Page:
The Antidote to Being Too Thinly Spread

Nikhil Mungel

Engineering Manager at Cribl



The story began a couple of years ago. I inherited a team of two engineers, both of whom were thinly spread on maintaining a production website. The pair of engineers were doing everything, starting from delivering technical support to operations and managing stakeholders. Fundamentally, the problem was that it was being treated as a web property and not an engineering product.

The result of this was terrible morale, frequent downtimes on the website, and the shape of the system did not allow us to enhance it anymore. The company was at a critical inflection point between on-prem and cloud, and the product stood right in the middle of it, and it was being neglected. For the product to evolve to support the everyday use cases, the current path that the product and the team were on was not sustainable.

Actions taken

When I first inherited the team, the first course of action was to understand the direction the team was headed and what their North Star was. I realized that all they were doing was keeping the lights on. Once I took control, I ensured that the thoughts and ideas were aligned with the company’s values and ethics, while the underlying bedrock did not budge.

For the team to fulfill their intended role, I actively listened to the engineers. And, engineers always have an excellent idea of what is broken and needs to be fixed. Then, I had to ask many probing questions to get to the meat of the matter from a management standpoint. I was able to identify two themes :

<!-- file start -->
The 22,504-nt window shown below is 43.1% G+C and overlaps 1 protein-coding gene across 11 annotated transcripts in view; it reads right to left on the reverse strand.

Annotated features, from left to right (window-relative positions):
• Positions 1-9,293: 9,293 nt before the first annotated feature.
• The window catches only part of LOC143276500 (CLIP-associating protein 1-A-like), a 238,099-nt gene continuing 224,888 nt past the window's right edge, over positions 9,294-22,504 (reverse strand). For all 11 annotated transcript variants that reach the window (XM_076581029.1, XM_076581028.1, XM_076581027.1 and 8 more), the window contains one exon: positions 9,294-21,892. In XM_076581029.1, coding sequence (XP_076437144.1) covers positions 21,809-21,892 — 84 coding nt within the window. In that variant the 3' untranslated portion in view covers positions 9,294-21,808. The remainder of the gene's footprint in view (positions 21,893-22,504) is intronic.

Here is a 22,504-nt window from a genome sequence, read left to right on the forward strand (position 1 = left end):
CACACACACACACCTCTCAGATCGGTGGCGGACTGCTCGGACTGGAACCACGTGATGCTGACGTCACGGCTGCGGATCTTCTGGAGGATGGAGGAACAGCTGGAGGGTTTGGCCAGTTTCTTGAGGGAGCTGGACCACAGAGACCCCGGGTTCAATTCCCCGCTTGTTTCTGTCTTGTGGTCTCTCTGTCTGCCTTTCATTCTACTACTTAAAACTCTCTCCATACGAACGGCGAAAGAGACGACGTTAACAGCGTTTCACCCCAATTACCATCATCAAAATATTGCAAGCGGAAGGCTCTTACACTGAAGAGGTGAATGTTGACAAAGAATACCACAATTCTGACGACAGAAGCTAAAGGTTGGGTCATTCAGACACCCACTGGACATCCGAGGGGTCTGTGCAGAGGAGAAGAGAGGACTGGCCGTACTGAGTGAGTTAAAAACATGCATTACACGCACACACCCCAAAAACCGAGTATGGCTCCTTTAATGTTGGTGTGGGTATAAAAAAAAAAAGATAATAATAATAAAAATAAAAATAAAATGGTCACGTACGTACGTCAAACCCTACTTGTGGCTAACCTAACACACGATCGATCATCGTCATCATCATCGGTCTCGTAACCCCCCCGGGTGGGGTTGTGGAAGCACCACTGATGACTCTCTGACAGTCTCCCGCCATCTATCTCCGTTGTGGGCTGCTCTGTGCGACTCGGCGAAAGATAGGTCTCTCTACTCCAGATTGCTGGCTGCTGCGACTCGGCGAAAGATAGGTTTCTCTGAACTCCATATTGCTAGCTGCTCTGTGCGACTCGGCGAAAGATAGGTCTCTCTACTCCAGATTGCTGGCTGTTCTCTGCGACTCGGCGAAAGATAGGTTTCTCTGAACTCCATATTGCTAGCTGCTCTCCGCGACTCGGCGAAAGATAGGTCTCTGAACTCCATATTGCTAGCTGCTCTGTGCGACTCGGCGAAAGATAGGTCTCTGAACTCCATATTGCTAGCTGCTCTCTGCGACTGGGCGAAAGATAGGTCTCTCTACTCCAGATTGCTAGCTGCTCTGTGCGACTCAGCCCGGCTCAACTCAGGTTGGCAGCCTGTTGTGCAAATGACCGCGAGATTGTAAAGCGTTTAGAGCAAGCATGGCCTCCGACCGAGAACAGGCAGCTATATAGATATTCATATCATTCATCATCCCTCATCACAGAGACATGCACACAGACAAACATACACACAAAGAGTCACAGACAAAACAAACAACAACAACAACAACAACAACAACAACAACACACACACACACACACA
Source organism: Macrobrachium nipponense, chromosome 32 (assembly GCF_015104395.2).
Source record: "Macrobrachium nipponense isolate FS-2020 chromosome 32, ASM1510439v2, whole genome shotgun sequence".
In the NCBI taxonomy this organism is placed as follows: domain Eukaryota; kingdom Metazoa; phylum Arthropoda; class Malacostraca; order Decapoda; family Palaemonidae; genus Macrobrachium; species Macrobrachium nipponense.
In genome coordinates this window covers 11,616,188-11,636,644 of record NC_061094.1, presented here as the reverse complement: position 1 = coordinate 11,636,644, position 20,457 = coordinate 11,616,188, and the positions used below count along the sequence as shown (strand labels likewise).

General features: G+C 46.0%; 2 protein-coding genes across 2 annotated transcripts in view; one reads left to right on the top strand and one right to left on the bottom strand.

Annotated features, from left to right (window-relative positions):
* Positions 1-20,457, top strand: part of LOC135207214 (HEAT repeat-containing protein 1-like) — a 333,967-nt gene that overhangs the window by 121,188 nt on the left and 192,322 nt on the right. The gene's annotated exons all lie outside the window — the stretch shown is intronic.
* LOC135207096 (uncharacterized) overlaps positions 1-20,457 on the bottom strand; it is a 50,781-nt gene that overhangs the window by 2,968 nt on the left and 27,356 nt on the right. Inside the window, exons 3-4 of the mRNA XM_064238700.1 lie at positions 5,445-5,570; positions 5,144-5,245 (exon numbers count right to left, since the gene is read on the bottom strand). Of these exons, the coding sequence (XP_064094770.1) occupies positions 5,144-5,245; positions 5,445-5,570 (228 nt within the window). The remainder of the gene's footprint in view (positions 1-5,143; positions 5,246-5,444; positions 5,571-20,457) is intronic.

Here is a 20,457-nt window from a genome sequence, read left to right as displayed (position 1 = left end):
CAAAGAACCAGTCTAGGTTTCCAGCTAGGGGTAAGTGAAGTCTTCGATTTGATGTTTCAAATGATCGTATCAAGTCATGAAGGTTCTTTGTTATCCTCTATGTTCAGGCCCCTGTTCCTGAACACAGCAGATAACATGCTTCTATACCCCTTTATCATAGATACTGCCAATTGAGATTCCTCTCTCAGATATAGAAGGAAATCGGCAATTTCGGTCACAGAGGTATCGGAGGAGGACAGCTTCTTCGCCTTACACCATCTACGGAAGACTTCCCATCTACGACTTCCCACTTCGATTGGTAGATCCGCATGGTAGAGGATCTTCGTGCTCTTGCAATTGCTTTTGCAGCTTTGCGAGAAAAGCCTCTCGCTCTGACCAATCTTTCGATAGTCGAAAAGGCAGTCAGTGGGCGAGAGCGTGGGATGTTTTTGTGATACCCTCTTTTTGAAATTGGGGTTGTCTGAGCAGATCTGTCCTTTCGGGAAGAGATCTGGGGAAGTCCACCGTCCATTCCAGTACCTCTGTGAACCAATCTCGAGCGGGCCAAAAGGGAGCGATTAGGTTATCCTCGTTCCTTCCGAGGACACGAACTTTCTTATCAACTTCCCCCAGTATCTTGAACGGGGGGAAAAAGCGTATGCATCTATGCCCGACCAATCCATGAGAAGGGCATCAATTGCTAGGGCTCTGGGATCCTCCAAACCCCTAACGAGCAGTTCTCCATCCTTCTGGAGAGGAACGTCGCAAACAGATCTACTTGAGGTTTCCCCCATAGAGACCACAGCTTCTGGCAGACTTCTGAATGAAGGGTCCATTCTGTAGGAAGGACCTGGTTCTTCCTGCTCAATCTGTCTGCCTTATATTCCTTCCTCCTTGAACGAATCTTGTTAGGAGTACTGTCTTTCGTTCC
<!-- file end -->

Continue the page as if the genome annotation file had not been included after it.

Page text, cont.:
• No clear North Star for the team
  • Maintenance Mode

I worked on figuring out what the product would look like, collaborating with my counterpart in product management and working with the engineering leadership. When I got a good understanding, I ramped up the staffing of the team and delineated the roles and responsibilities between feature engineering, infrastructure engineering, user support, and admin operations. Needless to say that I also changed the positioning of the entire product, not to look at it as a web property but as an actual engineering product.

I also worked to bring the project back to life from maintenance mode. Engineers working on products that are on maintenance mode can sometimes be put in a career limiting role and benefits neither the company nor the individuals.

Lessons learned

  • Develop active listening skills that will enable you to manage your team better. Once your team discovers that they are being heard, they will start looking forward to ways they can share their ideas with you.
  • Take control of the operability costs early on from a staffing standpoint. This will help in correcting areas of waste so that you can improve the financial health of your company.
  • Define each person’s roles, responsibilities, and success criteria within the team, and you will notice an immediate impact. Since it ensures that everyone knows what they are doing and what is expected of them, it reduces overwork.

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Nikhil Mungel

Engineering Manager at Cribl

Engineering LeadershipLeadership DevelopmentCommunicationOrganizational StrategyDecision MakingCulture DevelopmentEngineering ManagementPerformance MetricsLeadership Training

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